Faster, better, more beautiful


15 February 2023
From the exhibition
Wind force 5

In our present age of climate upheaval and fuel shortages, reducing air resistance is right back at the top of the design agenda. Streamlining pioneer Paul Jaray, who argued as far back as 1922 that cars had to be streamlined to reduce their fuel consumption, gets the last word after all.

Icons after streamlining
In the 1930s, the streamline style was new and spectacular. Today, that era’s idea of the future may seem overly optimistic to us. Yet even from the 1960s onwards, we saw new icons of
progress. Japan’s bullet train, the Shinkansen, for instance, suddenly put rail back on the map as a mode of transport for the future. The French TGV was famously inspired by it. Concorde, the streamlined aircraft that could fly faster than the speed of sound, also became world-famous.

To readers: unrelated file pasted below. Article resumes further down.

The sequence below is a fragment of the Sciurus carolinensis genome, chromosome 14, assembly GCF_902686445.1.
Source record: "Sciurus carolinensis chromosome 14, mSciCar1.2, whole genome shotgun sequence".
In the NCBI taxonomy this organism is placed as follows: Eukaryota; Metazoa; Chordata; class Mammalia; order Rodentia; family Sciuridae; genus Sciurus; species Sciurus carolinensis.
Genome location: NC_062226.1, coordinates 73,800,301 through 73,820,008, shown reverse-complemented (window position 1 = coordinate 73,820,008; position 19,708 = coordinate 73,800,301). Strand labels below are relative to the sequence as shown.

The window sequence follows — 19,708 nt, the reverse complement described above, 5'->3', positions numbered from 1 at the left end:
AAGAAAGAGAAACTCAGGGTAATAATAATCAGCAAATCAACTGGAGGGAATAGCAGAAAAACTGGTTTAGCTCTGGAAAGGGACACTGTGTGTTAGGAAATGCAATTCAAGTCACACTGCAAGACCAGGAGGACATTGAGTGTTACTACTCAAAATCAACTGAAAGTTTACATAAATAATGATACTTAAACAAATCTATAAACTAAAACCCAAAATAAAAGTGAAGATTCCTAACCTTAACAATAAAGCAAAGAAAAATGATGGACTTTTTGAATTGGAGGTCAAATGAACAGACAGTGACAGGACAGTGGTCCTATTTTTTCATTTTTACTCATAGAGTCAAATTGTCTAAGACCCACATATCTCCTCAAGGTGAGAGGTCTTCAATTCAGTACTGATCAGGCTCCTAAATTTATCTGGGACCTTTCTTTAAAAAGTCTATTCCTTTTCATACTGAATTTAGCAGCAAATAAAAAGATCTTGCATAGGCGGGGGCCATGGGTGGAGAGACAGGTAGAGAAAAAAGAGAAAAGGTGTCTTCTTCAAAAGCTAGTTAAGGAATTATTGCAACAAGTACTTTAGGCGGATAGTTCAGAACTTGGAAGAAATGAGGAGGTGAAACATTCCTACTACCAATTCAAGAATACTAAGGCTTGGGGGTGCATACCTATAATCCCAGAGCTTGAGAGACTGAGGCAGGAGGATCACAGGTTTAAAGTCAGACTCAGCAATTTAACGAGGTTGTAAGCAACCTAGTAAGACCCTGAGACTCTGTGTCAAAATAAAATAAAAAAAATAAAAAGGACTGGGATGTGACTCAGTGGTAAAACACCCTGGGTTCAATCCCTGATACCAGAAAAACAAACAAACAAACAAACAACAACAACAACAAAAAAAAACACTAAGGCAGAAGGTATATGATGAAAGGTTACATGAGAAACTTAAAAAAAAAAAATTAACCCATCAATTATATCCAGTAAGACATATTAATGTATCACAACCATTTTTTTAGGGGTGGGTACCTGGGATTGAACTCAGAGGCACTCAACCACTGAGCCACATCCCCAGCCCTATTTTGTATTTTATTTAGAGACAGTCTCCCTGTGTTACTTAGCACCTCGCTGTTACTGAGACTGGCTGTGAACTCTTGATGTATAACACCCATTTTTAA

Luigi Colani
Streamlining retains some of its symbolic power – a fact demonstrated by the spectacular and occasionally bizarre ‘biodesign’ of the eccentric German designer Luigi Colani (1928–2019). He made his name internationally in the 1970s with futuristically streamlined designs for cars, trucks, planes and trains. Many of them were never adopted on a mass scale, but they did assume an iconic status as unique visions of the future.

Which way is the wind blowing?
Transport accounts for about 21% of global greenhouse gas emissions. Proposals have thus been made from various quarters in recent years to develop the transport of the future. Aerodynamics, which can improve a vehicle’s fuel economy, plays a significant role in this. From blended wing-body aircraft to floating trains and slender solar-powered cars, the streamlined form seems to be making a comeback. Now, however, out of sheer necessity.